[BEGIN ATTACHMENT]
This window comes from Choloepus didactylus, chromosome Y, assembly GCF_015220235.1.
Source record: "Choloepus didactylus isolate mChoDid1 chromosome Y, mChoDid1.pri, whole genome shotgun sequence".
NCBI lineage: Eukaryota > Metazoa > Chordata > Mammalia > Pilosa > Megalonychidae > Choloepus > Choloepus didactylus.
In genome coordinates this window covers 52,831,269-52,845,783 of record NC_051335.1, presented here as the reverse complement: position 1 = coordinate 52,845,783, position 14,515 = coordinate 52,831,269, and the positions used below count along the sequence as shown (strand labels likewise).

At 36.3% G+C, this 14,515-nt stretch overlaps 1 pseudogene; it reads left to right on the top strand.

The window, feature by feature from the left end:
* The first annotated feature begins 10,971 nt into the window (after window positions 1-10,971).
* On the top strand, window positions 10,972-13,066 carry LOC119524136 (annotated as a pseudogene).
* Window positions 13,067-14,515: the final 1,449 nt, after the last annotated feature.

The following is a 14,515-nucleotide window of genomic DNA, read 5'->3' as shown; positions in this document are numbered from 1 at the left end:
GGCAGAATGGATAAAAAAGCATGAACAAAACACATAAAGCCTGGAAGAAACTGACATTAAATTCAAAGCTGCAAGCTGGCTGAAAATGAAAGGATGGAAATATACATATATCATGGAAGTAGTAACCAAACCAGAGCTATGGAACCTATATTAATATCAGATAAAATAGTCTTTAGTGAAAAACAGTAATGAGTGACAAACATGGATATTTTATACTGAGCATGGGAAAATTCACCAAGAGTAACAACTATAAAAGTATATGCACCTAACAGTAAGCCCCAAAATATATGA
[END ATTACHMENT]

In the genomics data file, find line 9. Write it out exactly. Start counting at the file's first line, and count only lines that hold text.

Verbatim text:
* Window positions 13,067-14,515: the final 1,449 nt, after the last annotated feature.